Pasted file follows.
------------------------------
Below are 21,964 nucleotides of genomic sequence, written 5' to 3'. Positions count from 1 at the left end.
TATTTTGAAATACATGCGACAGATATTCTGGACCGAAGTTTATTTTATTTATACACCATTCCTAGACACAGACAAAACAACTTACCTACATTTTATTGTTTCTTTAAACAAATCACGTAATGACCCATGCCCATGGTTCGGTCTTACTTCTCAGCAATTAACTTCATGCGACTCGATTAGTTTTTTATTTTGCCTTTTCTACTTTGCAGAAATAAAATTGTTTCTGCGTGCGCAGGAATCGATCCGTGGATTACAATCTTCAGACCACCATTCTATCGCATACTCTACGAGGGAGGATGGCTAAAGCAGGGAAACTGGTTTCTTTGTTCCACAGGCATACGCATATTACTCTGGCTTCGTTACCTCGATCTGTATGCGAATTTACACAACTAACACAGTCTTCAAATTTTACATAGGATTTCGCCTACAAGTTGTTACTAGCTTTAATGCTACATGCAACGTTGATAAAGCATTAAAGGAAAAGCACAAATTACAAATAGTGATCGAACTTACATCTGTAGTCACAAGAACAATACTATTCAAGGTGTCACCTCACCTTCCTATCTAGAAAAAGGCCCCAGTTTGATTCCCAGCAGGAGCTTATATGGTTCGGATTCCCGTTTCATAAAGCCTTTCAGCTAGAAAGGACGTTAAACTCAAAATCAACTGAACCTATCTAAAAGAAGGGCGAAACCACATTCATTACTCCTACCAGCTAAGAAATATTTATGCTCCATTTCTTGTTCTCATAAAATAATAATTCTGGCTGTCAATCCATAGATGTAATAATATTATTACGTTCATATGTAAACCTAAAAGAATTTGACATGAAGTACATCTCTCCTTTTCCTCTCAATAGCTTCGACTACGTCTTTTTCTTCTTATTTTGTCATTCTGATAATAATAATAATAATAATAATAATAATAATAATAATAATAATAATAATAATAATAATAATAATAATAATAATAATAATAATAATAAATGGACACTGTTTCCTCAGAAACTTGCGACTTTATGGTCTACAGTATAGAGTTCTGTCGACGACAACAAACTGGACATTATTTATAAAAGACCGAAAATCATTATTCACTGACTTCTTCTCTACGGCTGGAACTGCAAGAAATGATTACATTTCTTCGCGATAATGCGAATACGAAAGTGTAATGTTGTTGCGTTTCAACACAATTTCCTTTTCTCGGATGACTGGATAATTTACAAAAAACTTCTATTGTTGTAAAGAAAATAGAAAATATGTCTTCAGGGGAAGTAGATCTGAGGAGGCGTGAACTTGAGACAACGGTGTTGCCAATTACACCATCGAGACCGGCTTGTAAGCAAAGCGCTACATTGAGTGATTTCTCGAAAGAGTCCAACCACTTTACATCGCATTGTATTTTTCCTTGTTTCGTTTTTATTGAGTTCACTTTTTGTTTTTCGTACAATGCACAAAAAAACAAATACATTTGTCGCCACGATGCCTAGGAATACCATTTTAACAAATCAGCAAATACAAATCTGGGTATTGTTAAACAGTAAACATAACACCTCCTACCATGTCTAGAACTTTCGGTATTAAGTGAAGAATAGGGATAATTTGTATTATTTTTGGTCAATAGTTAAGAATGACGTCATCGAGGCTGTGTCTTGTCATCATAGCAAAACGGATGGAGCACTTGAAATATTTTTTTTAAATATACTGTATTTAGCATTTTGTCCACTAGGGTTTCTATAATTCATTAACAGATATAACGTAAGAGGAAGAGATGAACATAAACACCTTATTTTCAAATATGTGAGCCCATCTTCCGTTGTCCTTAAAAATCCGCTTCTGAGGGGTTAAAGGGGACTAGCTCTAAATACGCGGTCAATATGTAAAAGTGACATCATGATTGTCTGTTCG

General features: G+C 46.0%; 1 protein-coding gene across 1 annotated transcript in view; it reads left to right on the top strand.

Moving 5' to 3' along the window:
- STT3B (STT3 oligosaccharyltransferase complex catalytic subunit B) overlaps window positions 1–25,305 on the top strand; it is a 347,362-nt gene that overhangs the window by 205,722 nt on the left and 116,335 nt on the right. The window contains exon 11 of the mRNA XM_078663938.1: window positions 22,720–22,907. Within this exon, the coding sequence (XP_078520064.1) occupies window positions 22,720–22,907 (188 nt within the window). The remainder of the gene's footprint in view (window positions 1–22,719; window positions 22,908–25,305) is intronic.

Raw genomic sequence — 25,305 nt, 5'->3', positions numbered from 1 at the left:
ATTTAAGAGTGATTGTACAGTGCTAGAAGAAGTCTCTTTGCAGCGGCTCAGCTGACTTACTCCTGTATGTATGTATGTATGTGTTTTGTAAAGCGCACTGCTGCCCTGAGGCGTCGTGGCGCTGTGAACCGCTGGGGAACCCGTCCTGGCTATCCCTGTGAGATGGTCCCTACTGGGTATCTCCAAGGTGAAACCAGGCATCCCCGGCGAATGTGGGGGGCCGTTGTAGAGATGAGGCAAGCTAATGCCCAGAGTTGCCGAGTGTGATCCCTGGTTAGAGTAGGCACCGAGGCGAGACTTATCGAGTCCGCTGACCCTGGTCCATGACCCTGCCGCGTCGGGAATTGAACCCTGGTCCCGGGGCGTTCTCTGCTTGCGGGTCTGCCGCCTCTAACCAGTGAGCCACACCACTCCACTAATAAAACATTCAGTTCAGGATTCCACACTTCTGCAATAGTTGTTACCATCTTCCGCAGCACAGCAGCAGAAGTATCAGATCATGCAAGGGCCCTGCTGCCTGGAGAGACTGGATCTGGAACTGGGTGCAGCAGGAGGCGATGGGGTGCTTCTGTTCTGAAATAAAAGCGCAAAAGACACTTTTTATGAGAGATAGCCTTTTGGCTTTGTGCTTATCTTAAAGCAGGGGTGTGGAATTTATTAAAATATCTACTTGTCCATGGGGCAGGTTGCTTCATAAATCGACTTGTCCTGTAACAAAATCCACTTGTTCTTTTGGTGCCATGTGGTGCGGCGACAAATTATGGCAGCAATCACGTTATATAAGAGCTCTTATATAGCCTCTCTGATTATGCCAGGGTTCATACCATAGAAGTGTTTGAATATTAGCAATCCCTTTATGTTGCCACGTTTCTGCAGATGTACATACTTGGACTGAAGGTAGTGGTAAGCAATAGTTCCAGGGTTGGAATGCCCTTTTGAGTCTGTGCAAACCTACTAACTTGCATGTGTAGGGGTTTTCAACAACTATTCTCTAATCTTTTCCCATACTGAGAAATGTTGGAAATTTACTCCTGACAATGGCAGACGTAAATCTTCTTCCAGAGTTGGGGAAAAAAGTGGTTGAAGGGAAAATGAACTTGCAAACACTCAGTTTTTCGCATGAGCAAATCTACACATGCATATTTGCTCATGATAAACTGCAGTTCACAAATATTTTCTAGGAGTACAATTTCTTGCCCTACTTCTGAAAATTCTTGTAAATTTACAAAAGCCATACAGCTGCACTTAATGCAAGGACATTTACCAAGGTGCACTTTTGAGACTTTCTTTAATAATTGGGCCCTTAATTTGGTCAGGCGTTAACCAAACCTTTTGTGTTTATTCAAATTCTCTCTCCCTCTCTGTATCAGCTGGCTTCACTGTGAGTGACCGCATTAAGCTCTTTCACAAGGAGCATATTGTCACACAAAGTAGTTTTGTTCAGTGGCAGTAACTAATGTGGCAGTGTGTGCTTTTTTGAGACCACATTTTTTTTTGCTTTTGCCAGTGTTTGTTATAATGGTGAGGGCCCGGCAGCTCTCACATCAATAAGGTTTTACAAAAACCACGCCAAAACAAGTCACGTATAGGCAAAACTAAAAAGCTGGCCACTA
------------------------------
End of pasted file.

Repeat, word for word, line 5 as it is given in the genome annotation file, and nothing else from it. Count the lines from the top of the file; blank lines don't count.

- STT3B (STT3 oligosaccharyltransferase complex catalytic subunit B) overlaps window positions 1–25,305 on the top strand; it is a 347,362-nt gene that overhangs the window by 205,722 nt on the left and 116,335 nt on the right. The window contains exon 11 of the mRNA XM_078663938.1: window positions 22,720–22,907. Within this exon, the coding sequence (XP_078520064.1) occupies window positions 22,720–22,907 (188 nt within the window). The remainder of the gene's footprint in view (window positions 1–22,719; window positions 22,908–25,305) is intronic.